Cool ways to use cucumbers

baby cucumbers

After a cold wet spring and several hail storms, my struggling cucumber plants are finally setting little cukes. Cucumbers are a summer staple for me, and I can’t wait to start picking them. They’re great fresh from the garden, but if you don’t have a garden, you can find them at farmers’ markets and your local grocery store.

Cucumbers are a key ingredient for lots of delicious hot weather recipes. Here are some of my favorites:


Tzatziki is a delicious and refreshing yogurt dip (or dressing) made with cucumbers, mint garlic and other herbs you might have handy, such as dill. Use it as a dip for vegetables or flat bread, as a topping for a burger (will got particularly well with a bean burger), or in a wrap with garbanzo beans and chopped vegetables. Or just eat it for a snack. I wrote about it last summer and you can find a recipe here.

Cucumber water

This is a great way to use up excess cucumbers you might have from a garden. Wash and slice up cukes. Put the slices in a large pitcher and fill with water. Add washed fresh herbs like basil, mint or oregano. Let the water sit for several hours to let the flavors infuse.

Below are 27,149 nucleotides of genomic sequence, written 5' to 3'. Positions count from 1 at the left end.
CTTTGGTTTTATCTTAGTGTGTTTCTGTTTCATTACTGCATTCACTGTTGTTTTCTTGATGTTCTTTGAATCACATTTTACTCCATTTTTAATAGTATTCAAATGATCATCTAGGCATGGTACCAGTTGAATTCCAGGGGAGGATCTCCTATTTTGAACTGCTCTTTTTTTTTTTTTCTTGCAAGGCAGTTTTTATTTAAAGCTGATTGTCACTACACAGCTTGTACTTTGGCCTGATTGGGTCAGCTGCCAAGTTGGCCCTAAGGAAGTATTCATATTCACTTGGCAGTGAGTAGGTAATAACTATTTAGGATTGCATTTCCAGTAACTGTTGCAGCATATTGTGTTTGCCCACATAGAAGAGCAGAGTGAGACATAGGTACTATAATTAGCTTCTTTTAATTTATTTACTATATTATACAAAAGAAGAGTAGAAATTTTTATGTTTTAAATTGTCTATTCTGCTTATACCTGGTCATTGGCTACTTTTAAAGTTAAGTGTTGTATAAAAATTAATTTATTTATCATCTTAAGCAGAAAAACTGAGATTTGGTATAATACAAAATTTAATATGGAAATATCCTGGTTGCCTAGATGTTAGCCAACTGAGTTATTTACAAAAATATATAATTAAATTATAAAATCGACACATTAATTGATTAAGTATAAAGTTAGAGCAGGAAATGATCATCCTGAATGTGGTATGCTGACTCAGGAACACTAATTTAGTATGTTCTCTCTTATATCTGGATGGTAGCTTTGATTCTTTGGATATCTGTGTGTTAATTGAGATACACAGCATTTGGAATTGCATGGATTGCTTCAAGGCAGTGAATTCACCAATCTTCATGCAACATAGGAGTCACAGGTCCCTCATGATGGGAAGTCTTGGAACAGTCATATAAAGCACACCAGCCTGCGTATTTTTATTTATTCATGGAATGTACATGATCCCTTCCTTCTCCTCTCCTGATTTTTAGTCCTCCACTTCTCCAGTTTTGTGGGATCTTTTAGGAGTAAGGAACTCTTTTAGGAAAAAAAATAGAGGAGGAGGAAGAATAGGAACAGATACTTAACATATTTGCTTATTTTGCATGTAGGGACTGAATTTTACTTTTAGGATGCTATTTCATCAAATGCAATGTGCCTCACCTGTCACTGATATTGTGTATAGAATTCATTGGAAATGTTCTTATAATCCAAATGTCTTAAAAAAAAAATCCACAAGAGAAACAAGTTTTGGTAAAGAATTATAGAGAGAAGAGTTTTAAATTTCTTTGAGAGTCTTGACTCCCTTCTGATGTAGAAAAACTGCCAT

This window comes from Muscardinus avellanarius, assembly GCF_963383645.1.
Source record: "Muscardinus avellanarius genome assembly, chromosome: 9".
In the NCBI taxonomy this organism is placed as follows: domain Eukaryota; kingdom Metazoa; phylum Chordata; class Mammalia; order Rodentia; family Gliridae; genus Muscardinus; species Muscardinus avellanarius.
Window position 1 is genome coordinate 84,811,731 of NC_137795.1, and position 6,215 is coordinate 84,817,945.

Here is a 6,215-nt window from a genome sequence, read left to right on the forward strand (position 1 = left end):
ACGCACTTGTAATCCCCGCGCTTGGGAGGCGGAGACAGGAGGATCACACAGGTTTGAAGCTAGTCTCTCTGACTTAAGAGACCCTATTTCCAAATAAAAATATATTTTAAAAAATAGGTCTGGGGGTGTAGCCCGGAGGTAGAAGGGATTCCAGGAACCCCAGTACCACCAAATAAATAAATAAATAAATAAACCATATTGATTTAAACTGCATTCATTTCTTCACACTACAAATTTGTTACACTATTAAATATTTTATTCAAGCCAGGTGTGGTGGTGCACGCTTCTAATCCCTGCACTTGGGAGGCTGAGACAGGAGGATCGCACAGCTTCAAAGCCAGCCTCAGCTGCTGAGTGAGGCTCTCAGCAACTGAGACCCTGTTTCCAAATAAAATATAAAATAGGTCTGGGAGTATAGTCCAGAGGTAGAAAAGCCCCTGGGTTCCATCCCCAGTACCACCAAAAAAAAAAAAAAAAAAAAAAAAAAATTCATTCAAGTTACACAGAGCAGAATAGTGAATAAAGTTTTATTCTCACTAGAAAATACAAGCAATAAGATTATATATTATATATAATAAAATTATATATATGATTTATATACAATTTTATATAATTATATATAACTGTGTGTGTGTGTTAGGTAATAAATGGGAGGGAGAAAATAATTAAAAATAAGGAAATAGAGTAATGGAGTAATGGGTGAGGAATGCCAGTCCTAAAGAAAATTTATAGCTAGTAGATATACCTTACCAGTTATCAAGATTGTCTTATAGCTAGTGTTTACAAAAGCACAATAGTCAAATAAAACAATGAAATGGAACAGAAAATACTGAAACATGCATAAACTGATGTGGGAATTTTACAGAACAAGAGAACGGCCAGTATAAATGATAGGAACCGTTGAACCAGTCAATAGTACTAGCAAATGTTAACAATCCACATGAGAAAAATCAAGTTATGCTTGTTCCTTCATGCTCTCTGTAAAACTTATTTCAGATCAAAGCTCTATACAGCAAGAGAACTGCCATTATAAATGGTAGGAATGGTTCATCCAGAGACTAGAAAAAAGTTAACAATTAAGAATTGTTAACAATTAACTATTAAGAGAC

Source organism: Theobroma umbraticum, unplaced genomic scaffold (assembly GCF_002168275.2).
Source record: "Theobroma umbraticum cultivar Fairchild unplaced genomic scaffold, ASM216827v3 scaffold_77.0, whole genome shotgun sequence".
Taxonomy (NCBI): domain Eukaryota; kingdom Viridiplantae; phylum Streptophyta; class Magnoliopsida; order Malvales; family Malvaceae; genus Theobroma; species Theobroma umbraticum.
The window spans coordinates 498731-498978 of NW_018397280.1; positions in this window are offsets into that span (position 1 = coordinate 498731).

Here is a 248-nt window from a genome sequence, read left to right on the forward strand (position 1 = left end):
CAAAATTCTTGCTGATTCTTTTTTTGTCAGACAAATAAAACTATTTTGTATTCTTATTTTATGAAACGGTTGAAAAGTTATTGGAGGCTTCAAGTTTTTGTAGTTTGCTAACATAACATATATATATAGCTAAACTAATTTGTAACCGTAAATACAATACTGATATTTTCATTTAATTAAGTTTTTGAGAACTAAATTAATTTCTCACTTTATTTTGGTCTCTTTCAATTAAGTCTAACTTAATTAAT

Chopped Salad

In Greece, so-called “Greek” salad is a simple mixture of tomatoes, cucumbers and feta cheese with olive oil and perhaps herbs. Crispy cukes can be the main ingredient in a chunky summer vegetable salad that includes tomatoes, cukes, sweet pepper slices and perhaps olives. Add some fresh mozzarella or feta to make it more of a meal for a hot day. Drizzle with olive oil and red wine vinegar.

Sliced, as a snack

For a refreshing snack, slice washed cucumbers into a bowl and add a splash of vinegar (wine or cider), salt, pepper and chopped fresh dill for an easy, filling and low calorie snack.


Gazpacho is a delicious cold summer soup. Cucumbers are a key ingredient, along with tomatoes. There are plenty of recipes available on the internet, so find one that suits your kitchen skills and tastes. Most recipes do not involve any cooking, just use of a blender.

Cuke Nutrition

Cucumbers are primarily water — over 90%, so they’re also hydrating, which makes them even more appealing as a summer snack. They don’t have significant amounts of any particular nutrients, but they’re also low calorie and very filling, especially if you leave the peel on.

After writing this, I’m impatient for those little baby cukes to grow. The problem with cucumbers in the garden is that they hide until all the foliage, so sometimes they aren’t discovered until they’ve grown enormous. At which point they head to the compost pile to be turned into next summer’s cucumbers.

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